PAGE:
Questions raised about AZ food bank - FOX Carolina 21

Questions raised about AZ food bank

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You'd like to think when you donate food or money that it's getting to the folks who really need it.

But that may not be the case with a food bank north of the Valley.

The Chino Valley Food Bank is causing some serious concerns in the community.

"I don't know where the money is going," said Norm Warner, who spent two years as a board member with the Chino Valley Food Bank.

Warner told CBS 5 News that he resigned last week after witnessing some questionable activity.

"I saw food being moved from the food bank to other locations, which is not the way it's supposed to be," said Warner. "Once it hits the food bank, it's supposed to stay there and be given to the people."

Arizona's Department of Economic Security has also received complaints.

CBS 5 News was told that DES conducted a review, then severed ties with the food bank.

As a result, the St. Mary's Food Bank Alliance, which coordinates donated food from grocery stores and other businesses across the state, has been ordered to cease distribution with the Chino Valley Food Bank.

A spokesperson for St. Mary's said that the food bank no longer meets the guidelines they require to remain a trusted partner.

"It doesn't really hurt the food bank, but its hurting all the people in the community that come to the food bank and rely on the food."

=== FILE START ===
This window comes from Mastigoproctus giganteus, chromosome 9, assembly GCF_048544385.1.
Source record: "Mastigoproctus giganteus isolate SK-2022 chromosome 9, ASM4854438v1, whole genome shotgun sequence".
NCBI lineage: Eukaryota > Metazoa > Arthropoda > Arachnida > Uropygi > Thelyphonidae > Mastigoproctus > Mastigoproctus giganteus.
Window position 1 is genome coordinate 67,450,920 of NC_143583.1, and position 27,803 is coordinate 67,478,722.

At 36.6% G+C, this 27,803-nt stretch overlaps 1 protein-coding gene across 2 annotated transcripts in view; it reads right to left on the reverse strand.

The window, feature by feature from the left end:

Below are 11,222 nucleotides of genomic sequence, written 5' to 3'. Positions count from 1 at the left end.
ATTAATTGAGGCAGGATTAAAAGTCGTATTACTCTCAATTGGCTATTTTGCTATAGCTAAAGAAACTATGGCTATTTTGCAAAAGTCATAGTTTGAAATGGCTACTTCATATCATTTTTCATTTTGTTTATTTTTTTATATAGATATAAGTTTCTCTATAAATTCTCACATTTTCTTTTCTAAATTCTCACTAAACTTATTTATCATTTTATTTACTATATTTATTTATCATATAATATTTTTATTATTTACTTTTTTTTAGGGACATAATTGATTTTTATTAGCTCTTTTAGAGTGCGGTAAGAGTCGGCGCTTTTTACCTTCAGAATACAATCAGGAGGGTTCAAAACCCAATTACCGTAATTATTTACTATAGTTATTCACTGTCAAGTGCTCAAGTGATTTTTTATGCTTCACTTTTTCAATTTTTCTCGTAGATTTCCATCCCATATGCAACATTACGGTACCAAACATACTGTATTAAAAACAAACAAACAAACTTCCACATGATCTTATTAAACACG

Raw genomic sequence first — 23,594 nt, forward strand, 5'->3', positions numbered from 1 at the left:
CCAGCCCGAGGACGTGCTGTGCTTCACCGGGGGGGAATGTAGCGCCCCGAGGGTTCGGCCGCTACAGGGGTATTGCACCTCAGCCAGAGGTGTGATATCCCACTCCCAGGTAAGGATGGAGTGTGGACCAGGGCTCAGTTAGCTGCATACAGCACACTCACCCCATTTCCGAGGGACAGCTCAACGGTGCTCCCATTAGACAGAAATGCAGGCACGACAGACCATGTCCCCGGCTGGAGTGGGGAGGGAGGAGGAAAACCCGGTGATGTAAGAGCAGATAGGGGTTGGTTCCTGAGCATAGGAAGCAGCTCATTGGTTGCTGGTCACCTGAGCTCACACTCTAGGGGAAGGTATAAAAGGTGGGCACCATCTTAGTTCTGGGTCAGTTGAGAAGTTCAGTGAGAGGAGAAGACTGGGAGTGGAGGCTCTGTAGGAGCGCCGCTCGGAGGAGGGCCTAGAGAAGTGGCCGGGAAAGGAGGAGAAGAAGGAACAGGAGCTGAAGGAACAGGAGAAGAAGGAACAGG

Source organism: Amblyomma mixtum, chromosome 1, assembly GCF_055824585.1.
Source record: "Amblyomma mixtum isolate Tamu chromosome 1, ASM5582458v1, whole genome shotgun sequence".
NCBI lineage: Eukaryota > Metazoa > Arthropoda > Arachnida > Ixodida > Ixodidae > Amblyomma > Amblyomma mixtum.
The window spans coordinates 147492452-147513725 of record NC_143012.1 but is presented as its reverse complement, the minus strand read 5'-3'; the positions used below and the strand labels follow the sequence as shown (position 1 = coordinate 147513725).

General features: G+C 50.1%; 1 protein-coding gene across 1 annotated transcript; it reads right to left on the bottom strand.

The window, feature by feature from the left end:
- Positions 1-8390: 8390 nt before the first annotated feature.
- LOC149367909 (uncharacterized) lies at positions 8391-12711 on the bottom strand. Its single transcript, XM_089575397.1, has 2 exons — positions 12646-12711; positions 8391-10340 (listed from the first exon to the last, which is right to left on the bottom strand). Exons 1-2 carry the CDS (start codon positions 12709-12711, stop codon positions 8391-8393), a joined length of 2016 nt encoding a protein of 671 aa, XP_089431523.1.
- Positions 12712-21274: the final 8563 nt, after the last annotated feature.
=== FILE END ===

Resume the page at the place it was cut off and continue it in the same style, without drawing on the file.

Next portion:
State officials would not reveal the specifics of what the food bank did wrong.

CBS 5 News went to food bank operators Rudy and Margo Salazar looking for answers.

CBS 5 News asked the Salazars if they had been taking donations then reselling the food for profit.

"Oh my God, absolutely not," said Rudy Salazar. "Never have we done anything like that."

The Salazars said that DES and St. Marys likely severed ties with them because of some mistakes they made on a recent audit.

However, they don't think that should justify cutting ties, especially after they've devoted so much of their time and money helping families in need, the Salazars said.

"I'm talking about money out of our own Social Security checks," said Margo Salazar. "I'd like to see another food bank do that. We're feeding the people that are hungry."

The Salazars said they will keep the Chino Valley Food Bank open, but will now have to rely on more local donations to acquire food.

St. Mary's has set up a temporary food bank facility of its own at the local American Legion Post in an effort to keep serving the needs of local families.

They will be open every Thursday morning.

Copyright 2013 CBS 5 (KPHO Broadcasting Corporation). All rights reserved.

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